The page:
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‘There’s No Natural Dignity in Work’

Wanda Lavender lives in Milwaukee. She’s 39, with six children and one grandchild. She used to be a day care teacher and proud of the work. But after a decade, she was still making $9 an hour. She was a single mother by then, and the money wasn’t enough. So she began working at Popeyes, too. She did both jobs for a time, putting in more than 60 hours a week.

“It took a toll on my health,” she told me. “I have rheumatoid arthritis and sciatica. It degrades your body. It messes with your mental status. You never get to see your kids. You’re always working.”

Here’s the question: Were those years in which Lavender worked night and day barely seeing her children, feeling her body break under the labor, a success of American public policy or a failure?

There’s long been a strain of conservative thinking that sees Lavender’s long hours as a success. In 2005, President George W. Bush listened to a woman tell him that she worked three jobs. “Uniquely American, isn’t it?” he replied with a smile. “I mean, that is fantastic that you’re doing that.”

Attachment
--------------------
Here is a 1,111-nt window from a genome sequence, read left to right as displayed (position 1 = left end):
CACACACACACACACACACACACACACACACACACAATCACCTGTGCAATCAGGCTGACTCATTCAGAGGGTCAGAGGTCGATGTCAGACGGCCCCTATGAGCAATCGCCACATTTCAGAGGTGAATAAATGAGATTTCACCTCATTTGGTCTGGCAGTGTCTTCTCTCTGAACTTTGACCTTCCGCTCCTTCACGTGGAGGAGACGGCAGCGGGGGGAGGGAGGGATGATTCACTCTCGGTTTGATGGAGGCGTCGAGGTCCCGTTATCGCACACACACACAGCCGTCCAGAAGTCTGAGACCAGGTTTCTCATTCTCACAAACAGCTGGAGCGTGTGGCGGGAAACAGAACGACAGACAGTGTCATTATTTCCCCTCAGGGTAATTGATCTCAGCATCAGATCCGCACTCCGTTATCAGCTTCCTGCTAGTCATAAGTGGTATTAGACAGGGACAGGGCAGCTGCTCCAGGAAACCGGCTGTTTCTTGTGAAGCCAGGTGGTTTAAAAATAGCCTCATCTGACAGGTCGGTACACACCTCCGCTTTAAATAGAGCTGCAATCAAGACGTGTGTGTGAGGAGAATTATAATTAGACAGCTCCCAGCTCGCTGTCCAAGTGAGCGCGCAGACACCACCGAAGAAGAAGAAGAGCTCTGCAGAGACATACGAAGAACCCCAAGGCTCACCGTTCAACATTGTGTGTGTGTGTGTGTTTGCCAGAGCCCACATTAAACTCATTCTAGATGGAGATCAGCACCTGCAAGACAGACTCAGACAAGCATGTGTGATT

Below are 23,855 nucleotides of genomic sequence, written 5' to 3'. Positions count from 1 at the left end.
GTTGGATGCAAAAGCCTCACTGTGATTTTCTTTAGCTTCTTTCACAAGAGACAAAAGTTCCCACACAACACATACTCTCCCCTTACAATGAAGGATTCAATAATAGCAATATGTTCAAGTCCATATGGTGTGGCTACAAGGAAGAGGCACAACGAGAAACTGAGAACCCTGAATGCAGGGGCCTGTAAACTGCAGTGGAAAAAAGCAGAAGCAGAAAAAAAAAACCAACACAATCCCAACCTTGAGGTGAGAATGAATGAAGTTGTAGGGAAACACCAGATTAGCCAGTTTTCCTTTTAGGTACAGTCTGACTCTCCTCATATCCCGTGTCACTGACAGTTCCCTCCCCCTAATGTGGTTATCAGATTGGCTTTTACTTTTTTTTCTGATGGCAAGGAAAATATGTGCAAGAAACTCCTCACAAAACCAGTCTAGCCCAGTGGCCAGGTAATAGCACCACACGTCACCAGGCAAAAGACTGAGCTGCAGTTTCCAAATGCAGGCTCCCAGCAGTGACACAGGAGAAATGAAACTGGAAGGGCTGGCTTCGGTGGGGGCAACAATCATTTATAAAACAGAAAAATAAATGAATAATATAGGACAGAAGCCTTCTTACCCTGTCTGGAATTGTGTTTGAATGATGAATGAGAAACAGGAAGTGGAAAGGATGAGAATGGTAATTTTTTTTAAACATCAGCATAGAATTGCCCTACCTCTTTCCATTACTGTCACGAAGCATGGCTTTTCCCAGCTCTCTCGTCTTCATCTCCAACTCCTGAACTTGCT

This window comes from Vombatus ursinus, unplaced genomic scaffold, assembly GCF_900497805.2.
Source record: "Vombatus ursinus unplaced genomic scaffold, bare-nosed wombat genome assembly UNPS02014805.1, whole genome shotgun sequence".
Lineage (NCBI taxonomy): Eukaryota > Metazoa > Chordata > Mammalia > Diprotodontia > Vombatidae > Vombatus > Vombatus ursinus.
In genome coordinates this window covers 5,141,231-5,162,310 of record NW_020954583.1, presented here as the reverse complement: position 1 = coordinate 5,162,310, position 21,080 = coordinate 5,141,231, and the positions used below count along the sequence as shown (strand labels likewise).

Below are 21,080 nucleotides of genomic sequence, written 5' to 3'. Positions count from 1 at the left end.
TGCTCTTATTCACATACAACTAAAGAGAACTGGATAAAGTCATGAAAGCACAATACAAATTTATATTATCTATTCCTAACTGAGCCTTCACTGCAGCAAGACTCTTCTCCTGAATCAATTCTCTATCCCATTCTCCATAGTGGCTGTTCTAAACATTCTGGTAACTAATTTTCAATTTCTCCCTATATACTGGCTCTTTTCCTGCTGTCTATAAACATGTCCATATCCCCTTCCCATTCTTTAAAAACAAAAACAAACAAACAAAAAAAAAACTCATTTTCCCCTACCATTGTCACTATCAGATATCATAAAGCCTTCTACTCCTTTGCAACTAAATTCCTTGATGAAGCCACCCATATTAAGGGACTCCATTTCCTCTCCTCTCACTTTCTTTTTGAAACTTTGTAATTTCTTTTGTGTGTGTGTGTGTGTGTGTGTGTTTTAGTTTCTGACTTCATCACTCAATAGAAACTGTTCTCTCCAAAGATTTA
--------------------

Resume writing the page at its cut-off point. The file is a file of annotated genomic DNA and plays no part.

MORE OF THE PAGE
Bush’s comment was an extreme expression of a common — and bipartisan — sentiment: Work is good, more of it is better and policy should be a conveyor belt from the moral torpor of idleness to the dignity of wage labor. You could do that by making work pay more, as with the earned-income tax credit, which subsidizes earnings from low-wage jobs. But you could also do that by making the choice not to work, or to work less, more punishing — as with the 1996 welfare reforms, or the various proposals for Medicaid and SNAP work requirements, which would tie income, health insurance and even food to work status.

Now, with both President Biden and Senator Mitt Romney proposing ambitious plans for cash grants to parents, irrespective of the parent’s work status, some conservatives are warning that these plans would lead to sloth and single parenthood. It is here that you see how the veneration of work, at any and all costs, has come to dominate conservative policy thinking: Even higher rates of child poverty are a price worth paying for more working mothers. Senators Mike Lee and Marco Rubio quickly dismissed Romney’s plan as “welfare assistance,” warning that “an essential part of being pro-family is being pro-work.”

Read entire article at New York Times